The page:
You Can Build An Igloo In Australia – Here’s How
Mountainwatch | Tim Ashelford
With heavy snowfalls recently, Editor of We Are Explorers Tim Ashelford expected thick snow and deep turns. What he didn’t expect was a lesson in how to build an igloo… But he’s sure glad he got one!
Here’s how it went…
After skiing in to Horse Camp Hut at 1.00am and crashing out, we woke to heavy snow steadily coating the wilderness around us. What a morning to be spectacularly lazy, press multiple coffees, have an early lunch and consider a beer. We’d been invited by the fellas at Capital Brewing Co. after all.
It was then that a grizzled pattern-based skier named Billy declared that he was going to build an igloo.
But he was serious — without any fuss, or even an extra layer, Billy and another bloke named Thor tramped out of the hut and into the snow.
What Kind Of Snow Will You Need?
Obviously if the snow is really icy and hard to work with it’s not going to be prime for igloo building. You also can’t use the super powdery stuff, dig down to the firmer layer if it’s been snowing heaps. Temperatures will need to be dipping below zero overnight — this isn’t a spring snow activity!
Let’s Build An Igloo
The first thing that surprised me was that Billy wasn’t going to use bricks. Instead he had a piece of board that pivoted on some old ski poles and included a little tongue to hold it in place (more on that later).
After finding a pretty flat spot* with snow firm enough to stand on, the method basically involved scooping up a decent-sized lump of firm-ish snow and packing it against the board, then moving the board across a bit and repeating the process.
*Building your igloo into a slope can make the build easier, but don’t go too steep!
This igloo was set to be 3 metres across, but first-timers might want to start with something smaller (which would also be warmer unless you have 5 people sleeping in it like us).
Time To Spin
Keep moving your board around the centre until you have a tiny round snow pen. Then start again, stacking in snow, pushing it together and filling any gaps before moving the board. Don’t rush! If you get bored, peg a snowball at your mate or challenge them to a snow wrestle to warm up.
This is where the metal tongue comes in handy, it pokes through the board just below the centre and holds the board up while you pack snow with both hands.
Get A Production Line Going!
We had one person packing snow, two shovelling up a constant supply and two more smoothing and patching the outside. Aesthetics are important when you’re making a flippin’ igloo.
Starting The Dome
Once the igloo’s walls are about waist high you’re going to want to start rounding off that dome. Slowly bring the wall inwards, packing the snow firmly. You might want to get the snow shovelers to give you smaller helpings so you can make sure the dome is nice and strong. The dome shouldn’t get above average head height, don’t make it too tall!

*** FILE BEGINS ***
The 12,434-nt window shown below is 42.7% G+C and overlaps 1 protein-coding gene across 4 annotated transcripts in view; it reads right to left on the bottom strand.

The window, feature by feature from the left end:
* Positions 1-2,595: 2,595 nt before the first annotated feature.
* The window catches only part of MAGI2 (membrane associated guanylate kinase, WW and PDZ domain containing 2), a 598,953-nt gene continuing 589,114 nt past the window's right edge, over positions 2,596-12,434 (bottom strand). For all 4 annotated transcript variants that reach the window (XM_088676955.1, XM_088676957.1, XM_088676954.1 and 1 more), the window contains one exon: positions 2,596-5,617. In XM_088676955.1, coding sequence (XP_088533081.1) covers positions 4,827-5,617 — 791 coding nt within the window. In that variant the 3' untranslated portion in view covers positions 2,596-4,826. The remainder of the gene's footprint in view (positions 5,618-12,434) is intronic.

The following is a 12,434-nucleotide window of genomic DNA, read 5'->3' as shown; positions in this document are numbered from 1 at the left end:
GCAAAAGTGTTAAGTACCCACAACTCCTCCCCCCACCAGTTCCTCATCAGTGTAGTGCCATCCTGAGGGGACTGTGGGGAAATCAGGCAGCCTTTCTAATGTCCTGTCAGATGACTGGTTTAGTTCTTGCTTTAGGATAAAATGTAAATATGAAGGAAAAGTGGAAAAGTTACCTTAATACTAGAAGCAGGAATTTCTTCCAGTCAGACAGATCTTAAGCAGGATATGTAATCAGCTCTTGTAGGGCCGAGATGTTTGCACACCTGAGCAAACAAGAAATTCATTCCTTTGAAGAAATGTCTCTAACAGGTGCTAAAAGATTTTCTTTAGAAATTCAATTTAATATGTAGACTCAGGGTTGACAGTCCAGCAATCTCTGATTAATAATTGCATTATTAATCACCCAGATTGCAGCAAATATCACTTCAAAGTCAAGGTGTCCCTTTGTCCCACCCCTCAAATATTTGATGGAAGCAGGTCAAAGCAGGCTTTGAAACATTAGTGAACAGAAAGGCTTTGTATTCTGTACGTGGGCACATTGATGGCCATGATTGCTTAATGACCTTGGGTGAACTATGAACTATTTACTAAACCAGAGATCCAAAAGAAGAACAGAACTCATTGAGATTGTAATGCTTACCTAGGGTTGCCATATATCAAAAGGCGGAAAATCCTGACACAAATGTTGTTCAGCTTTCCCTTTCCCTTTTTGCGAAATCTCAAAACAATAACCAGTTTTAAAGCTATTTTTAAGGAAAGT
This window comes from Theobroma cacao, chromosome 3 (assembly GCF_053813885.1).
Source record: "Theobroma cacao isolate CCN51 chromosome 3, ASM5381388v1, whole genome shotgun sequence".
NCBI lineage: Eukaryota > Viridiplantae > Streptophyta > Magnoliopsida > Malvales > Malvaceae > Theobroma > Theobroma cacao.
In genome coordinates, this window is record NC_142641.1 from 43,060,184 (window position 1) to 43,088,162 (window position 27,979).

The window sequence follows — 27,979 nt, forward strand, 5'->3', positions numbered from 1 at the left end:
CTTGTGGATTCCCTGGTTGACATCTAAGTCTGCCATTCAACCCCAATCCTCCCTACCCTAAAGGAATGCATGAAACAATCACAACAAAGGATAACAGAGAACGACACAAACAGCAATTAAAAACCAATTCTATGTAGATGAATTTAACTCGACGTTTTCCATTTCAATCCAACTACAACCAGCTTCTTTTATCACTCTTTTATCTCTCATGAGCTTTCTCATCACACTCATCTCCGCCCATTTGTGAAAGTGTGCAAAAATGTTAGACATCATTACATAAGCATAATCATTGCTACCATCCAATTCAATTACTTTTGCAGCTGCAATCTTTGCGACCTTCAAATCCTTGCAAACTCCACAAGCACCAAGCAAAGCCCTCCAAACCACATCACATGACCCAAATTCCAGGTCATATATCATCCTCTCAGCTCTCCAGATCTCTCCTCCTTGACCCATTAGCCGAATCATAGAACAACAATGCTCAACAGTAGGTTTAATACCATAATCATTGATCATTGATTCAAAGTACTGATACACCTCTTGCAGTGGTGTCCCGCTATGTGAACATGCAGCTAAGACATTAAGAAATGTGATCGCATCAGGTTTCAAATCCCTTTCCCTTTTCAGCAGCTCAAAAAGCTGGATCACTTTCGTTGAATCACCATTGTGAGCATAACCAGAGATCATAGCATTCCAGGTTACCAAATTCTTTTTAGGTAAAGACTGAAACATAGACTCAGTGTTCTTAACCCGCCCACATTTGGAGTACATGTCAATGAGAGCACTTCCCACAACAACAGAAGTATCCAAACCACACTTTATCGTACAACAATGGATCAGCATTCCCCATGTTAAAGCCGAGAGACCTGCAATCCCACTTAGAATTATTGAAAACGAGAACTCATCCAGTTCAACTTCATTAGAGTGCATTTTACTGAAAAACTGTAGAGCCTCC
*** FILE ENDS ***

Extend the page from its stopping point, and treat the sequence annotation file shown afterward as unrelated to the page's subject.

It’s exciting at this point how quickly the dome closes over. You might have to start “throwing” the snow to your friend in the middle, especially for that final bit. You can put your packing board up vertically and really pack in the snow, then get people to press it in by reaching over with their shovels.
Digging Out The Entrance
At this point Billy was completely sealed within the igloo. We had to get him out or he was in danger of suffocating in one to two days!
We started by digging down, below ground level, to minimise the amount of igloo wall we’d have to cut out. Then we dug out an entrance, just big enough to crawl through, and created a smaller arch over the entrance to keep snow and wind from coming into the igloo. Get your mate to hold up a snow shovel to support your mini arch while you build it.
“It Looks Like A Cliché Igloo Out Of Pingu…”
I don’t know why, but all the newbies kinda expected a real-life handmade igloo to look different to a cartoon igloo. Not really! The biggest difference was the lack of clear “bricks” that are often used by people with heaps of time. The heavy snow was already coating the structure so we dove inside.
Inside The Igloo
Quiet. Bright. Surprisingly dry. Rad as heck. These were the things that struck me when I got inside. You can’t hear the wind or people chatting from inside and Billy tells me that there could be a blizzard outside and you’d probably not notice.
Light filters surprisingly well through the 20cm thick walls as we remove the roof support and start patching in any spots that need it on the inside. When they build an igloo, the Inuit are known to melt and refreeze the inside to further strengthen the structure, but Thor was confident that with 5 people inside, our body heat would do the job.
The final touch is a little trench to make getting in easier and to give us some headroom. You can do what you like though. Build a counter, throw your beers in a snow-esky, push head torches into the walls. Snow is the best.
The Hotly Debated Ventilation Hole
Chucking a ventilation hole in your igloo or snow cave seems like common sense, but it wasn’t till bedtime that we realised that we hadn’t poked one. Although Billy was adamant that it was a myth, and that there was no way we’d suffocate with an opening that wide, we decided that poking a hole was easier than dying.
Stay Oxygenated People! It’s pretty important to make sure your entrance isn’t going to get closed over, once the snow freezes the rest of the igloo will become completely airtight. Poke some ventilation holes, dig the entrance trench deep and don’t cook inside. Farts on the other hand — they’re encouraged.
Kick Back And Admire Your Handiwork
Chilling out in a shelter you built yourself is pretty much the most satisfying thing you can do. Kick back snow wizard, you’ve earned it.
This article originally appeared on We Are Explorers.